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Leeds are a different beast going into the Man Utd clash, and we owe them one.

Sunday’s game brings another opportunity for the Whites to relinquish early-season stereotypes and get one over on their bitter rivals.

Manchester United v Leeds United - Premier League
Manchester United knocked Leeds for six in December. Leeds will be desperate for revenge.
Photo by Clive Brunskill/Getty Images

20/12/2020, in writing, looks like one of those dates where something catastrophic is written in fate: a meteor strike destroying the human race or a monstrous natural disaster wiping out an entire continent.

As with most ‘D-Day’ predictions, nothing of the sort happened. It was, however, a calamitous day to be a Leeds United fan. Still giddy from the euphoria of promotion and on the back of one of the best performances of the season in a 5-2 win against Newcastle United, Leeds made their trip across the Pennines to Old Trafford to re-ignite their age-old rivalry with Manchester United. Hopes were high...

For exactly two minutes. Scott McTominay fired in from 20-yards before bursting through a chaotic Leeds defence a minute later to make it 2-0. The Reds then preceded to rip Leeds to shreds like a Rottweiler with a cheap pillow. Bruno Fernandes dragged Kalvin Phillips across every blade of the Old Trafford turf, exposing an inexperienced and shellshocked back-line. It was 4-1 by half-time and 6-2 by full-time.

It was the first, and probably only, genuinely embarrassing defeat of the season. The defence was leaky and goals were inevitable at this point, but shipping four to Leicester felt like playing a team perfectly made to exploit Leeds’ weaknesses, and doing the same again at Crystal Palace the following week was a freak game and a freak result - Palace’s xG in that game was 0.9.

This was a lesson. It felt, for the first half at least, like Leeds were a Championship team. Dipping their toes into the piranha filled pool of Premier League football, and coming out with barely a foot to stand on. It hurt. It still hurts.

Manchester United v Leeds United - Premier League
Patrick Bamford had barely a sniff at Old Trafford, failing to record a single shot on target.
Photo by Michael Regan/Getty Images

A lot has changed since then at Elland Road. Leeds have tightened up considerably at the back and have opted for a considerably more measured approach to matches - not that it could possibly have ever been more chaotic. They put five past West Brom in a rampant win but have only scored three goals on two occasions since. At the back they’ve conceded fewer than two goals in 12 of their last 16.

The regular inclusion of Diego Llorente has brought experience at the back, as well as a touch of international class, and goals conceded have been cut to just seven in eight. They haven’t conceded a goal from a set piece in over 500 minutes of football.

First round scores have been settled also. Leeds produced another contender for performance of the season with a 3-1 win at Leicester, looked leagues ahead of Crystal Palace when they met again in February and earned a hard fought but well deserved point at home to Liverpool. And we all know too well what happened at the Etihad a couple of weeks ago.

Leeds, and Bielsa, have smartened up to the big hitters - they have drawn all four home games against four of the self-titled ‘big-6’. They will not be opened up tomorrow like they were at Old Trafford.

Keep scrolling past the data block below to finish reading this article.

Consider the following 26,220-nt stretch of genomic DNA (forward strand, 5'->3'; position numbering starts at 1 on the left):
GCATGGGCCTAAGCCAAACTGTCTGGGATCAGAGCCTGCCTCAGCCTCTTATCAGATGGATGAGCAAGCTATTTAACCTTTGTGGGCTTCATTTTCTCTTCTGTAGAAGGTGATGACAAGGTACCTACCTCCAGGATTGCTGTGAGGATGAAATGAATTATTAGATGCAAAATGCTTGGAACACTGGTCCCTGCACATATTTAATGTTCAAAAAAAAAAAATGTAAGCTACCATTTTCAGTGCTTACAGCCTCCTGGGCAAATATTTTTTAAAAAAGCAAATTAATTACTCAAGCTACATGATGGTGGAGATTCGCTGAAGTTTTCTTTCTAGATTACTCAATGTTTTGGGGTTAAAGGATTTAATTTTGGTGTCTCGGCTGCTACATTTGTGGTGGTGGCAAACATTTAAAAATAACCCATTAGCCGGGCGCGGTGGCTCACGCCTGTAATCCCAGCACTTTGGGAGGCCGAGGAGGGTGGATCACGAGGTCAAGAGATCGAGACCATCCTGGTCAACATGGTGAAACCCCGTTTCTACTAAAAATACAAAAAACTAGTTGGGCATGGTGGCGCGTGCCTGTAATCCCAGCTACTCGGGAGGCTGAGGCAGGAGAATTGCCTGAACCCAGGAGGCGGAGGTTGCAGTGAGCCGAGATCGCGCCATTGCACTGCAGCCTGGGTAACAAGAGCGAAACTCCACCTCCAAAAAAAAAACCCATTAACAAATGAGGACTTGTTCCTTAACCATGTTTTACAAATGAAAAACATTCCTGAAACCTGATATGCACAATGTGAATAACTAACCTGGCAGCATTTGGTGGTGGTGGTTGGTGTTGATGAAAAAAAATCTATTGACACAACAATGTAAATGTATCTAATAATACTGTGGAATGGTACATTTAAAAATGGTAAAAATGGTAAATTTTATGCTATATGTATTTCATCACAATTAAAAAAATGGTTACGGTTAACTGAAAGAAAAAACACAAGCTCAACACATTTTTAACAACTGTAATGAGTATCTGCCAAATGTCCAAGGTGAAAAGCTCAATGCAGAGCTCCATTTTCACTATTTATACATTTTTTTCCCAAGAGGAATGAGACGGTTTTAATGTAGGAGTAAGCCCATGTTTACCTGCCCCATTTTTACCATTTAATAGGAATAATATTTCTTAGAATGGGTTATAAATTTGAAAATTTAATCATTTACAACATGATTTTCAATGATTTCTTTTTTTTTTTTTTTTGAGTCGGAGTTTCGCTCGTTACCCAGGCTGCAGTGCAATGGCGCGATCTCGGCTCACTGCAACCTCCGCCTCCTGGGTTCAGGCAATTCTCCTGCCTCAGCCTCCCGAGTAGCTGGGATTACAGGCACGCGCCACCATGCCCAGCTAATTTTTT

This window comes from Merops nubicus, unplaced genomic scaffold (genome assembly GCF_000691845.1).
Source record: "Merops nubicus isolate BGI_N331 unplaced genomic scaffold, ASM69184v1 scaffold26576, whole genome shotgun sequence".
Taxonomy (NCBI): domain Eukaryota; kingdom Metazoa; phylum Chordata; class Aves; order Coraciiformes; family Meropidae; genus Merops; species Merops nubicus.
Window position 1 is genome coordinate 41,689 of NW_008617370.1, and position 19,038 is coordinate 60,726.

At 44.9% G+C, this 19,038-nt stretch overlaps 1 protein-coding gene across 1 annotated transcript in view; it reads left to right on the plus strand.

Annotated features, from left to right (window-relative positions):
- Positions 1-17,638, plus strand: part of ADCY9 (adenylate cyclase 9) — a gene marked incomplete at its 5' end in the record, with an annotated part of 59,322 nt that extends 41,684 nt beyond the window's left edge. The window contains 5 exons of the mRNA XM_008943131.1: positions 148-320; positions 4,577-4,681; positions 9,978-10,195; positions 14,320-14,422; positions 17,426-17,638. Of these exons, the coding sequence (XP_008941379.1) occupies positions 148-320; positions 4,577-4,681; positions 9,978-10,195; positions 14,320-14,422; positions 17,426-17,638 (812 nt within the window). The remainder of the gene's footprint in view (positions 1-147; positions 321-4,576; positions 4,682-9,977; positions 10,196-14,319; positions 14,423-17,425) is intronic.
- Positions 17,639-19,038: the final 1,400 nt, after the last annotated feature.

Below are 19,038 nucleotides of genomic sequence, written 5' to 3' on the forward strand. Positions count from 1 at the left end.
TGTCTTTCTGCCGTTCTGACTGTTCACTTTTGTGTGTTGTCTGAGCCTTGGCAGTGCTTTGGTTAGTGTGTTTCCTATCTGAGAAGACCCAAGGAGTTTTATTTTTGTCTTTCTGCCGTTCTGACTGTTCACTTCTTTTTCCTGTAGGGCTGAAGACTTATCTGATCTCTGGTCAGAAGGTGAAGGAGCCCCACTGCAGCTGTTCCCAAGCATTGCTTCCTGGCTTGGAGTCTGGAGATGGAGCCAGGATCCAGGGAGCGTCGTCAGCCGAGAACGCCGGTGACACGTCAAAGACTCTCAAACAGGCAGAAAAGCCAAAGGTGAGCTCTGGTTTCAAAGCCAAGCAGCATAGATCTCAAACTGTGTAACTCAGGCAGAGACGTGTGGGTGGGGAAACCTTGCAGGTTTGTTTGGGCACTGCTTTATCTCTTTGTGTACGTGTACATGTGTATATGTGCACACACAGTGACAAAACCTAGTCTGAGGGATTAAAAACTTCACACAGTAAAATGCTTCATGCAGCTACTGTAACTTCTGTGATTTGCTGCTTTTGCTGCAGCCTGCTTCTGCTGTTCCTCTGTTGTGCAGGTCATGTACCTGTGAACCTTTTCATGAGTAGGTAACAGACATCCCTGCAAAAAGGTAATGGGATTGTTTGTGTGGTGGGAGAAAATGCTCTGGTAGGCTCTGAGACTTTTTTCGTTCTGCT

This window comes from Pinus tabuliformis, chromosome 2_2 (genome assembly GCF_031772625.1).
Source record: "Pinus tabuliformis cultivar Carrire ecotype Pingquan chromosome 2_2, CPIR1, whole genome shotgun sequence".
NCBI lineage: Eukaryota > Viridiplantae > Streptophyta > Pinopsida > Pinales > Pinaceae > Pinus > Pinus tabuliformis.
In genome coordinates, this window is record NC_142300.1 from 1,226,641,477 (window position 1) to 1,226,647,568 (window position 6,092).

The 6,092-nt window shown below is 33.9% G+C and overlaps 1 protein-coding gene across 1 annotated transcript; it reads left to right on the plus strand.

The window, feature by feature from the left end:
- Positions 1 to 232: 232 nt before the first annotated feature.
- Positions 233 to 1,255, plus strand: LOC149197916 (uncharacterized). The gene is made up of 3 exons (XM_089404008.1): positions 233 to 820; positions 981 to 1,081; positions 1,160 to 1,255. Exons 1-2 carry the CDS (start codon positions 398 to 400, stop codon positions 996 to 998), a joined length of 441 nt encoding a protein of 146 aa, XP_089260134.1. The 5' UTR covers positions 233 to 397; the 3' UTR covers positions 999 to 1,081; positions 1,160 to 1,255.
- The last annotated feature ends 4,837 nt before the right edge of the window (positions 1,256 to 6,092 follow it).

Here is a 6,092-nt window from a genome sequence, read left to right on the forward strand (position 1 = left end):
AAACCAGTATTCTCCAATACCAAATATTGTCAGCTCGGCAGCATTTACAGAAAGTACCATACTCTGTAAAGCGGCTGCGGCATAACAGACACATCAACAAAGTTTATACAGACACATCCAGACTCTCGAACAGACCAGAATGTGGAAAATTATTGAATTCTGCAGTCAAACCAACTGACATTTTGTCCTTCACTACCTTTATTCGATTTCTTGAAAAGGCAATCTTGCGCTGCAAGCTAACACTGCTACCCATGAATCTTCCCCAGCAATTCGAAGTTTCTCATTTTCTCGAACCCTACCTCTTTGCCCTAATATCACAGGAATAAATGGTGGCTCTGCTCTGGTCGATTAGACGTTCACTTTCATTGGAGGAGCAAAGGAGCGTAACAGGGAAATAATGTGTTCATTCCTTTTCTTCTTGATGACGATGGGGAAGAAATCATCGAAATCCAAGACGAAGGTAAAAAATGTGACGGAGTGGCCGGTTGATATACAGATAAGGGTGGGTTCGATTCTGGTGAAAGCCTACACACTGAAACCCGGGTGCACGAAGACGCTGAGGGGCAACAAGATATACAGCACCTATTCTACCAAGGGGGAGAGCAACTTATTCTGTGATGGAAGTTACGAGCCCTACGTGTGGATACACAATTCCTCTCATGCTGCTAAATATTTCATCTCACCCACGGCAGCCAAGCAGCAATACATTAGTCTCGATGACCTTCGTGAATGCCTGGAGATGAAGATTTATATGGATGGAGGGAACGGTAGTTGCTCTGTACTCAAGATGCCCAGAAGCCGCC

So to Elland Road. Bielsa has already confirmed that two of Leeds’ big summer-signings, Rodrigo and Raphinha, are unavailable meaning that Leeds will once again be going toe-to-toe with one of the best sides in the country with just Llorente to bolster their Championship squad.

Pascal Struijk will be alongside the Spaniard, quickly becoming one of the most promising progressive centre-backs seen at Elland Road since Rio Ferdinand, and Illan Meslier behind them looks more and more accomplished every week, prompting the same bewildered reaction: “how old? 21?!”.

Phillips continues to produce effortlessly sterling performances week-in week-out, whilst Stuart Dallas has morphed once again into one of the best central midfielders in the league. Seriously, how does he do it?

In a slightly more streetwise system. Bielsa has found a compromise to his relentless man-to-man system which became exposed against top sides - particularly against Man Utd, with Fernandes dragging Phillips out of position and the likes of McTominay, Daniel James and Marcus Rashford exploiting the space left behind - and Leeds look all the better for it.

Leeds United v Liverpool - Premier League
Leeds legends old and new in James Milner and Stuart Dallas
Photo by Nick Taylor/Liverpool FC/Liverpool FC via Getty Images

Bielsa will be more alert to any small tweaks Ole Gunnar Solskjaer might try - the inclusion of James and the freedom given to McTominay caused Leeds massive problems last time out - and the players will be desperate to keep it tight and not concede early-doors. This is a side that can manage games now, that can frustrate the top sides.

With Leeds sat comfortably in mid-table and Man Utd cemented in the Champions League places there are few league-wide implications for the result on Sunday - if Ed Woodward and the Glazers got their way this match would have no wider implications whatsoever - but there is something much more palpable at stake. Pride. Revenge.

Leeds will go into Sunday hoping to relinquish the last of their first half-season demons, and the biggest of them. They will be desperate to put to bed the nightmare of the reverse fixture and the labels of naivety and chaos.

More than anything, they would love to get one over on ‘scum’.